Hopefully, soon the question “Is weed legal in Ohio?” will be answered positively.
On Wednesday, Ohio lawmakers passed a marijuana bill that approved the use of the substance for medicinal purposes under certain circumstances. That happened six months after the voters in the Midwestern state rejected the idea of the recreational use of cannabis. Now, the bill has been sent to Gov. John Kasich for approval.
If the Republican Governor approves it, Ohio will become the 25th state (not counting Washington D.C.) in the United States (and the first one in the Midwest) to legalize the use of medical marijuana.
Bill 523 passed the Senate on an 18-15 vote, which was approved by both chambers of the state's Republican-led legislature. Following the state's representatives, the House voted 67-28 in favor of the Senate’s decision, which was viewed as a move to promote the proposed medical cannabis measure that proponents were trying to put on a ballot six months ago.
Starting in 2017, people suffering specific conditions—AIDS, cancers, chronic pain, inflammatory bowel diseases, glaucoma, Parkinson's disease, and other ailments—will be allowed to use infused oil, vapor, edibles, or tinctures prescribed by a physician licensed in the state. Growing and smoking the plant will be prohibited, unless it is authorized by the Board of Pharmacy. Patients will be able to possess marijuana for up to 90 days.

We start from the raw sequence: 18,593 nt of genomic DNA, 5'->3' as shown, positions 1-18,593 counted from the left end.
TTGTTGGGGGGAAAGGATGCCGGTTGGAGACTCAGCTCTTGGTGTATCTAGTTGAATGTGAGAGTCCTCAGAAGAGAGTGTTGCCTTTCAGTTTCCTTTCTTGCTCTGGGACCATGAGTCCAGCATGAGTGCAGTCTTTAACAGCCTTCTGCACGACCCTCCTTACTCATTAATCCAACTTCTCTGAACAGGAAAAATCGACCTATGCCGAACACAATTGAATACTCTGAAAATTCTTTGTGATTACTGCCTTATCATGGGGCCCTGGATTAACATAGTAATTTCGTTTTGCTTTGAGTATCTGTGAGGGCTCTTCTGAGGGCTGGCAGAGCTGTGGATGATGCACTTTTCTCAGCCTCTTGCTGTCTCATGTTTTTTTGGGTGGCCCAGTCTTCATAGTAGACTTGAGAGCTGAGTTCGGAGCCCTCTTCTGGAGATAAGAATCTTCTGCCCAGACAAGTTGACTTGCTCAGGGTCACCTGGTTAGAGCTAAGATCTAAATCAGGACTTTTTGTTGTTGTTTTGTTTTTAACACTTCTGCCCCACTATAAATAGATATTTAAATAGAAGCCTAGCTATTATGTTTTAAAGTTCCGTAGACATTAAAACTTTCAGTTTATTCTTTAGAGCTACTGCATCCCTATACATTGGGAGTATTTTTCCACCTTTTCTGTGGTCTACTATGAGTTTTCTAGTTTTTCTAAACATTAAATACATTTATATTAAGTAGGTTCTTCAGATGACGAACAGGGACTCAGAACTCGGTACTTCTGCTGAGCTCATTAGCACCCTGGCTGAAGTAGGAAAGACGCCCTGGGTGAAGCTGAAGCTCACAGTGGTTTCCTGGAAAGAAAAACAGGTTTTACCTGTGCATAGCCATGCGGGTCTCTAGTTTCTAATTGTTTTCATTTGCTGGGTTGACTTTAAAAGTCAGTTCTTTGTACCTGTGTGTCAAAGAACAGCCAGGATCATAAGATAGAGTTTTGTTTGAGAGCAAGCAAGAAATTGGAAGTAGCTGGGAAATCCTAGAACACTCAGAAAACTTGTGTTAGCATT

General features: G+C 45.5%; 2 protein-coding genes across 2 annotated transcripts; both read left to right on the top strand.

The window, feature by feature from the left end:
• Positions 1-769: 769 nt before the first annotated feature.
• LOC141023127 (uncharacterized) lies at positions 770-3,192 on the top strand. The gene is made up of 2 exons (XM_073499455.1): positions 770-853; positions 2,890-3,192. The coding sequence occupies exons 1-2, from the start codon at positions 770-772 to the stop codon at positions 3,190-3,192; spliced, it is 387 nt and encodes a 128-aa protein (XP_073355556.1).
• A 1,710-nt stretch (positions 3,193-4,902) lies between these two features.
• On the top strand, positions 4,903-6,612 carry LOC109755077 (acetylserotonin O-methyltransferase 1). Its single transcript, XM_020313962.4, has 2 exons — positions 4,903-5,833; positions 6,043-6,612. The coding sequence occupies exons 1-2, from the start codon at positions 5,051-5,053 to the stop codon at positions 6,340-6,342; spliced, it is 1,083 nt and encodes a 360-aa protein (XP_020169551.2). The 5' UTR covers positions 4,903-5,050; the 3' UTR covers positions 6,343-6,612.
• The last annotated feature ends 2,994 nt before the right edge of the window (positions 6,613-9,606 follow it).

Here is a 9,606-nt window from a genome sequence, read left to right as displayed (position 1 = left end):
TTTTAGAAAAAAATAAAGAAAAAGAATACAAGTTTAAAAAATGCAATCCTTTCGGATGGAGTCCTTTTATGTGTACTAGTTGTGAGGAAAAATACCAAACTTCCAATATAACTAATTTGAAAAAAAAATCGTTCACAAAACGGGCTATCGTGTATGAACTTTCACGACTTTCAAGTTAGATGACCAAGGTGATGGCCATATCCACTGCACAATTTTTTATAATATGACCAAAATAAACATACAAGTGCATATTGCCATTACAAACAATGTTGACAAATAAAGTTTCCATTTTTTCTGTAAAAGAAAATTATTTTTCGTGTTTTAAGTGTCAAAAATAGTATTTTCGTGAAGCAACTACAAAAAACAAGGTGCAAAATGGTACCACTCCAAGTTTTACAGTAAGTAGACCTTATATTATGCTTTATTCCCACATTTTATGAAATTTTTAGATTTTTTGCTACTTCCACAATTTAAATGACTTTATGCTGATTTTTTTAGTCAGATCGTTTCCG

A special commission will be created and held responsible for regulating all operations with medical marijuana. The state will also regulate cannabis distribution and cultivation and require each dispensary to employ registered pharmacists. Employers who want to maintain drug-free workplaces will be provided with immunity.
Ohio senators agree that the state's legislation is not perfect and, furthermore, is more limiting than some, but this bill is what Ohio patients need. The state's Senator Kenny Yuko is confident that if they can ease just one patient's pain or save one child's life, this bill is worth it.
Sen. Bill Seitz, a Cincinnati Republican, also supports the bill and urges his colleagues to back up the measure. He noted that there was a provision calling on the federal government to remove the drug from its list of Schedule I dangerous substances.
At the same time, there are opponents of the measure, like Sen. Jay Hottinger and six other lawmakers from Southwest Ohio, who think that there is not enough medical marijuana research to approve legalizing, so expanding access may run too many risks. Rep. Margy Conditt said that he voted against the bill because he did not like the idea of creating an industry that could become a black market.
In a poll released in May, nearly 90 percent of Ohio residents supported the legalization of medical marijuana.